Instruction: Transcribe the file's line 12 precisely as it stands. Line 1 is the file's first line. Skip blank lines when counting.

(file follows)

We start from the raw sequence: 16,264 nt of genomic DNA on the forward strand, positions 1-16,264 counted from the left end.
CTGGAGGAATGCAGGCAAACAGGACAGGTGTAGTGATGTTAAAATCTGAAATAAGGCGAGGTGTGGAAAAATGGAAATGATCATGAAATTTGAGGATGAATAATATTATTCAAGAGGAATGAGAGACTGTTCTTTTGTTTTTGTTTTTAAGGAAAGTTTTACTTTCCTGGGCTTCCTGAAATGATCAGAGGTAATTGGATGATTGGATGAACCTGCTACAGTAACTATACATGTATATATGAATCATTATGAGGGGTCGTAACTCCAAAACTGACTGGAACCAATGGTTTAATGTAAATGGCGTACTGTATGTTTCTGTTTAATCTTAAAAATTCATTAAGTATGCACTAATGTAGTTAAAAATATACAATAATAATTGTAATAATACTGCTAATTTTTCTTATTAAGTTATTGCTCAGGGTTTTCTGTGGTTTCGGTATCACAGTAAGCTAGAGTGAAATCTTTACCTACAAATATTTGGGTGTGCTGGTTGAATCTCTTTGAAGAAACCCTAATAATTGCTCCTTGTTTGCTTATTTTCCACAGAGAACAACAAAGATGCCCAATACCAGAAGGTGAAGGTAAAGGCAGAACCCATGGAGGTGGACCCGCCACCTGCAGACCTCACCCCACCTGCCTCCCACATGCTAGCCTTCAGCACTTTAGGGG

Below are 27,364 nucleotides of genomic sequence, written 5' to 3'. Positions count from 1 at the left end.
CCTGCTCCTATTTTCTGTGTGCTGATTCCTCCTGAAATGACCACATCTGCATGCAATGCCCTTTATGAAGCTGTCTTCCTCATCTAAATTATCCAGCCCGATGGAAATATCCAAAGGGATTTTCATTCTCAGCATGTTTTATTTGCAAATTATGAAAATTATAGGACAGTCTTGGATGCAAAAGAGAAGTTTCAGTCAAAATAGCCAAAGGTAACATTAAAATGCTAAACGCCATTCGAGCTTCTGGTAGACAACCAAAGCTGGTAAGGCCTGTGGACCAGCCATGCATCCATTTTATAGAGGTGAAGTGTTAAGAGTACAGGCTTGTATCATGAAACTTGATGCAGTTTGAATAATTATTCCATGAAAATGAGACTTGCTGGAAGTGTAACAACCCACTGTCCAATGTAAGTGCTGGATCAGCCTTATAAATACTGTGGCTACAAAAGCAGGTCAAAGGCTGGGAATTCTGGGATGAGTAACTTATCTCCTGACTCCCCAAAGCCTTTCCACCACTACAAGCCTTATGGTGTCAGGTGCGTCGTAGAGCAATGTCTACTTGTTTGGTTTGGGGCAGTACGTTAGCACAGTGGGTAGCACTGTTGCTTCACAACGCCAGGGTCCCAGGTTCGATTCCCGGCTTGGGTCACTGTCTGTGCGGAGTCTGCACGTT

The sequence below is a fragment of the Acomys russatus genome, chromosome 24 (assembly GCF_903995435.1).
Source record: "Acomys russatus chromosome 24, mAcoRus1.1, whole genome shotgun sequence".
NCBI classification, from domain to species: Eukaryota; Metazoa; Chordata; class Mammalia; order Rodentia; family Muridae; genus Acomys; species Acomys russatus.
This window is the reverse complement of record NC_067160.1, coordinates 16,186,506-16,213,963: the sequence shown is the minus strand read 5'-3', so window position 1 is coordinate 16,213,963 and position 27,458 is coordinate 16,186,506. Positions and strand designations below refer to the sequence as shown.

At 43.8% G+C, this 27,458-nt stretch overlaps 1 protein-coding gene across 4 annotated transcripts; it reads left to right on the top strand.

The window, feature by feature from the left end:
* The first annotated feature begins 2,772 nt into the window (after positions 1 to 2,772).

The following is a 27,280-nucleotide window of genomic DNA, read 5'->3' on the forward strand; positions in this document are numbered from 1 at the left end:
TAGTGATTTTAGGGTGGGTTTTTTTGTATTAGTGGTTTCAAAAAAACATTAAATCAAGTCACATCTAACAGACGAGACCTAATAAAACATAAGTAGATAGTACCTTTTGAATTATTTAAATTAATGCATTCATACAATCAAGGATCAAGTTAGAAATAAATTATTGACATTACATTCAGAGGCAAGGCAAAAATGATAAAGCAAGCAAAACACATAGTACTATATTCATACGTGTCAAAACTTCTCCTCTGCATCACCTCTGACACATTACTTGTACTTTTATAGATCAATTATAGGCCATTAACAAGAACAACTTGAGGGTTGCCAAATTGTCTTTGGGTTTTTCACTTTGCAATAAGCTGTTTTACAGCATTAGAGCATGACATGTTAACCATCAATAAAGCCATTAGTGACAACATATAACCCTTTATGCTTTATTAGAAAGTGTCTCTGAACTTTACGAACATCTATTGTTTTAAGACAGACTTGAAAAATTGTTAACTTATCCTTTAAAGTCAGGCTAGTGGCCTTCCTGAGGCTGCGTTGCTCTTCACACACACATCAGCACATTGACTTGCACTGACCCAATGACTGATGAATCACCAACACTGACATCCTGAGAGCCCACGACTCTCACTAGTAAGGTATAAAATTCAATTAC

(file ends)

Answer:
The following is a 27,280-nucleotide window of genomic DNA, read 5'->3' on the forward strand; positions in this document are numbered from 1 at the left end: